357 Magnum Load Recommendation


September 26, 2007, 07:33 PM
I'm going to load 357 Magnum for my new S&W 686Plus 6" using Win321, Titegroup, and Clays on 158gr. LSWC for 25yard target shooting. Not looking for hot load, so what are some of your favorite loads?
Also, why does the Hornady 7th. ed. book list Titegroup 2.9gr.-4.1gr. and the Lee 2nd. ed. book list it at 4.5gr.-5.0gr. for the 158gr. LSWC. I'm going to use the Hornady data and work my load up.

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September 26, 2007, 08:30 PM
Last night I shot a box of 5.0 Titegroup and 158SWC in .38 SPL brass (I loaded these a while back before I accumulated any .357 brass) and it was a nice easy to shoot load, much more than a .38 +P and less than a normal .357


September 26, 2007, 10:21 PM
I love Titegroup for light and medium loads in .357 magnums. The best "Lite" load for 25-yard shooting that I handload is 4.5-gr Titegroup with a 158-gr swaged LSWC flat based bullet and Federal 100 primers and I use a Lee FCD.

Accuracy is very good (please overlook the flyer)...


... and the velocity is just barely under 900-fps from a 4" gun, allowing me to shoot a LOT with practically zero leading. Also it burns very cleanly. Look at the pretty tight ES and SD numbers...


It's also my wifes home defense load for the 4" 686 we keep ready for her. Stronger than a .38 Special 158-gr +P but very accurate and manageable. It'll put a pretty good thumpin' on anything you shoot.

Steve C
September 26, 2007, 11:42 PM
6 rounds of 158gr commercial cast LSWC on top of 6.3 grs of Unique WSP primer in Remington cases at 25 yds from 6" Colt Trooper Mk3.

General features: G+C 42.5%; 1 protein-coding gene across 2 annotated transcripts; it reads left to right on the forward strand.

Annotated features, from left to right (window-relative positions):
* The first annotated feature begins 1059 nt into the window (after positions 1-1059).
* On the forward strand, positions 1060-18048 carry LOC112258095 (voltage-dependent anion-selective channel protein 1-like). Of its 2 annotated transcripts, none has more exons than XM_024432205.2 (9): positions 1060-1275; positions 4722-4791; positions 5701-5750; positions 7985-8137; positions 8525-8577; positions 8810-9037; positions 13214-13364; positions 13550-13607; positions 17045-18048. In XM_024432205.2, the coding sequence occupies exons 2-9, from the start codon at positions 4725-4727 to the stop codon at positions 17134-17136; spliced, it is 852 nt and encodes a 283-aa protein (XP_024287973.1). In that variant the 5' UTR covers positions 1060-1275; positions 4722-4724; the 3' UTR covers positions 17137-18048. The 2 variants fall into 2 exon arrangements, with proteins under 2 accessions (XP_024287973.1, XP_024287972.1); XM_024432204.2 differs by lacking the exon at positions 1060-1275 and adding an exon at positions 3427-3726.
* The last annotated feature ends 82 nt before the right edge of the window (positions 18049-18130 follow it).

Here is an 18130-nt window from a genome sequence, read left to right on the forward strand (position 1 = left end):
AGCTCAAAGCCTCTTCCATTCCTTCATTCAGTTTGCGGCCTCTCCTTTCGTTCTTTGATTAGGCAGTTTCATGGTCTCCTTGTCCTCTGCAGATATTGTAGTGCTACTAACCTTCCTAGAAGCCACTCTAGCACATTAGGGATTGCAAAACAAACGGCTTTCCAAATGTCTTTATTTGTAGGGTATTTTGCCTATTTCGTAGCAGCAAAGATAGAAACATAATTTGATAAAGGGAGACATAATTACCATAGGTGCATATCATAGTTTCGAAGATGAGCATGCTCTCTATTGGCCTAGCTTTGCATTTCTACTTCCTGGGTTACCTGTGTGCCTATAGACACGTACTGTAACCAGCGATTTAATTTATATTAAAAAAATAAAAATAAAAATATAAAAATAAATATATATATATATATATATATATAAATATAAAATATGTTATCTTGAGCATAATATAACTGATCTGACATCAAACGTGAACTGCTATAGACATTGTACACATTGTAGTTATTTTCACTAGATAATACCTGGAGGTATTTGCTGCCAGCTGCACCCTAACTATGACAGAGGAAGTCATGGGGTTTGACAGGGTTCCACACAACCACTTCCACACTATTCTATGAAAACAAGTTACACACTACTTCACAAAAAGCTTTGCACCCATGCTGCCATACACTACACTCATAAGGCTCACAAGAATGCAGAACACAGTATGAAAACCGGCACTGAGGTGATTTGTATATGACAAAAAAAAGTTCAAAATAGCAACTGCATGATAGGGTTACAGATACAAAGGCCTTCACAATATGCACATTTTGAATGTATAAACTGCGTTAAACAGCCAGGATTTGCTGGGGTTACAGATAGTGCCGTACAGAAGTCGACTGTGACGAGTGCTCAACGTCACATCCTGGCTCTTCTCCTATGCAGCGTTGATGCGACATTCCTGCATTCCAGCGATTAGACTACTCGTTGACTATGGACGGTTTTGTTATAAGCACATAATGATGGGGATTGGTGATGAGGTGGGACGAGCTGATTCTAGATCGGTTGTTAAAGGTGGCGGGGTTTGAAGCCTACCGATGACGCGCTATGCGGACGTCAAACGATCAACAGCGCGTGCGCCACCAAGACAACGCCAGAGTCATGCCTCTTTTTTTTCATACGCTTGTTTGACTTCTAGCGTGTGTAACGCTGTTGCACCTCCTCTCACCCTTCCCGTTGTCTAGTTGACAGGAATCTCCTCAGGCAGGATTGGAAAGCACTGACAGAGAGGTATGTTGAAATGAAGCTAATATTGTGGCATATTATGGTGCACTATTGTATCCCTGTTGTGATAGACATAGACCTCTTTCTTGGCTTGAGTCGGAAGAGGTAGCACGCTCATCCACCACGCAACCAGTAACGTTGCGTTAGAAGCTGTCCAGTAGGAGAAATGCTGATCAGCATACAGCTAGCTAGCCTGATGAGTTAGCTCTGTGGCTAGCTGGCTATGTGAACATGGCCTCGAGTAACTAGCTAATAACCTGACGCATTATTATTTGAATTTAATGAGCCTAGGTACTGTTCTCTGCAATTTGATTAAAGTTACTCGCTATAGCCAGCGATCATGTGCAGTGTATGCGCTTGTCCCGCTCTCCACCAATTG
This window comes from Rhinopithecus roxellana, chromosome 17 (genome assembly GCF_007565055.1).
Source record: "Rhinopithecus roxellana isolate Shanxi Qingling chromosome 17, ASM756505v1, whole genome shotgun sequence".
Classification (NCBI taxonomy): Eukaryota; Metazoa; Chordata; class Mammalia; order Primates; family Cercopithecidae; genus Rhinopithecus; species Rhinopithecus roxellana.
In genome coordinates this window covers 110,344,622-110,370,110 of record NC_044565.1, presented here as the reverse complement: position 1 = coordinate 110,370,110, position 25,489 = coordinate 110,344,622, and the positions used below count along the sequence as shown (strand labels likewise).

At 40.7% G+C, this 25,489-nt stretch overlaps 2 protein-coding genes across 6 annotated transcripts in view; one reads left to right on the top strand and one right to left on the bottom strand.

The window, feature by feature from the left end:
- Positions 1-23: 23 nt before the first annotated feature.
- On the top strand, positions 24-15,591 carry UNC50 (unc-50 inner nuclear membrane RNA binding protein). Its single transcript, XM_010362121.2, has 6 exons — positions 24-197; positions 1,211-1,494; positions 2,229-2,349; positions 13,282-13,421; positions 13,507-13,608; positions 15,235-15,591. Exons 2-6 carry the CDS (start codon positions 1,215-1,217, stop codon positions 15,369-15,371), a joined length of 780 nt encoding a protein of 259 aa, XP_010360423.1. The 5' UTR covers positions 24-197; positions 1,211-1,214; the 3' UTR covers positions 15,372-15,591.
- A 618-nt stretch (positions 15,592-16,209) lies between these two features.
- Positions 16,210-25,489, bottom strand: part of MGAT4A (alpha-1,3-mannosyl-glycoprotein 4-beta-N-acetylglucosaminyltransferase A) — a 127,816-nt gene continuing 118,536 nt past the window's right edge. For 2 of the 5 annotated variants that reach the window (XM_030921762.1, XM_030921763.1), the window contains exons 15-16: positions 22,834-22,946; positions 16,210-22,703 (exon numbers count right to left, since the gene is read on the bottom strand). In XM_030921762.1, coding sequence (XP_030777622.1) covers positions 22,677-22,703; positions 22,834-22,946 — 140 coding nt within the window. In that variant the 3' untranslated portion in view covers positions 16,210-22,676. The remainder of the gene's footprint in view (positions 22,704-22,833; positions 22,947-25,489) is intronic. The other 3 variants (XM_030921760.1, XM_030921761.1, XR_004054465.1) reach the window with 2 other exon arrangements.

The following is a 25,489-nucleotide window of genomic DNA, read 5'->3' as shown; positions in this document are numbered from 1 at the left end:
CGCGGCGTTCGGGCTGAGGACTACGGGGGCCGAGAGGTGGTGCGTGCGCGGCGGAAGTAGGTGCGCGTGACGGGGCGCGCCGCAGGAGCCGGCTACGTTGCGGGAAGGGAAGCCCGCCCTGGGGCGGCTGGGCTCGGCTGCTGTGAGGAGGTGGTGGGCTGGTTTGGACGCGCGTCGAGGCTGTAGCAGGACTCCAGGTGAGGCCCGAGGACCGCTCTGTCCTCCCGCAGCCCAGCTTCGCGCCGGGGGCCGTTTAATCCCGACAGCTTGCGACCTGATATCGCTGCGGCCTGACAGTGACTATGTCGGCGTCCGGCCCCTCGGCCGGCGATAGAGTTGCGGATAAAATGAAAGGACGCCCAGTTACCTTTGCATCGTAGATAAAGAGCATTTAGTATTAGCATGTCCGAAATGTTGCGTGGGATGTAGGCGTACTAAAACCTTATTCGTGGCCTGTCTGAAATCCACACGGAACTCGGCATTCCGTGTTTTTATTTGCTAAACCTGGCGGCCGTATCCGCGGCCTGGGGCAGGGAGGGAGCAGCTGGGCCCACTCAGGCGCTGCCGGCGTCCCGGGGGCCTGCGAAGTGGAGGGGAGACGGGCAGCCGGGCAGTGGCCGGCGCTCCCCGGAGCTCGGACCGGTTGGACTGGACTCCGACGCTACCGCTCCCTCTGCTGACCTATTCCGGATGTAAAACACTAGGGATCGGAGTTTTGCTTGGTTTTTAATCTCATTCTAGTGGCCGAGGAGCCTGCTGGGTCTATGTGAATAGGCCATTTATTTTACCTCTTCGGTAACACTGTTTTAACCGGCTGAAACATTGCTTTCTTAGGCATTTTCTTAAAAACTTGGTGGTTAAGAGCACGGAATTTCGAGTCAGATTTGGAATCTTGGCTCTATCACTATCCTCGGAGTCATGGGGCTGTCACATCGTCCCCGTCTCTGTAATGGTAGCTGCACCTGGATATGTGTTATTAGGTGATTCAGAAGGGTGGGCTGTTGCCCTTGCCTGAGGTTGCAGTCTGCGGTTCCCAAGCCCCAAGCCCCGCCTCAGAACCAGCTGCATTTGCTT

September 27, 2007, 01:50 AM
I don't usually load Lead for my .357 Magnum because the higher velocities can cause leading. I usually shoot .38 Special loads in my Magnum instead. I use W231 for my .38 Special loads and recommend it for light .357 Magnum rounds if you really want to load Lead for the Magnum. DO NOT try to load a full power .357 Magnum round with a Lead bullet. You WILL leave a lot of Lead in your barrel and it's a real pain to get out. I would suggest starting with 4.5 gr W231 and see if they are accurate in your revolver. That load is already in the .38 Special +P range. That load will yield ~ 1,000fps and probably not leave any Lead in your barrel at all. Even if you go to the Max of 5.0 gr you probably won't leave any Lead behind.

The Bushmaster
September 27, 2007, 10:41 AM
I would recommend Alliant 2400 for your .357 magnum. It can be down loaded for mild loads or loaded up for those "hot" loads. I have found that W-231 does not work that well in the longer barrels (at least for me), but it does work well for the shorter (3" or shorter) .357 magnum barrels. W-231 is an excellent choice for 9mmX19, .38 Special and .45 ACP...

September 27, 2007, 10:51 AM
I load all my light stuff in .38 special cases. I can then shoot 'em in my .38s and, as well, keeps me from mistaking 'em for something more potent.

I would NOT recommend 2400 or any other slow powder for light loads. They'll be very dirty and inconsistent at lower pressures, trust me. My first thought for the bigge volume of the .357 would be to use trailboss, will fill the case better, yet is quick burning and efficient at the lower pressures.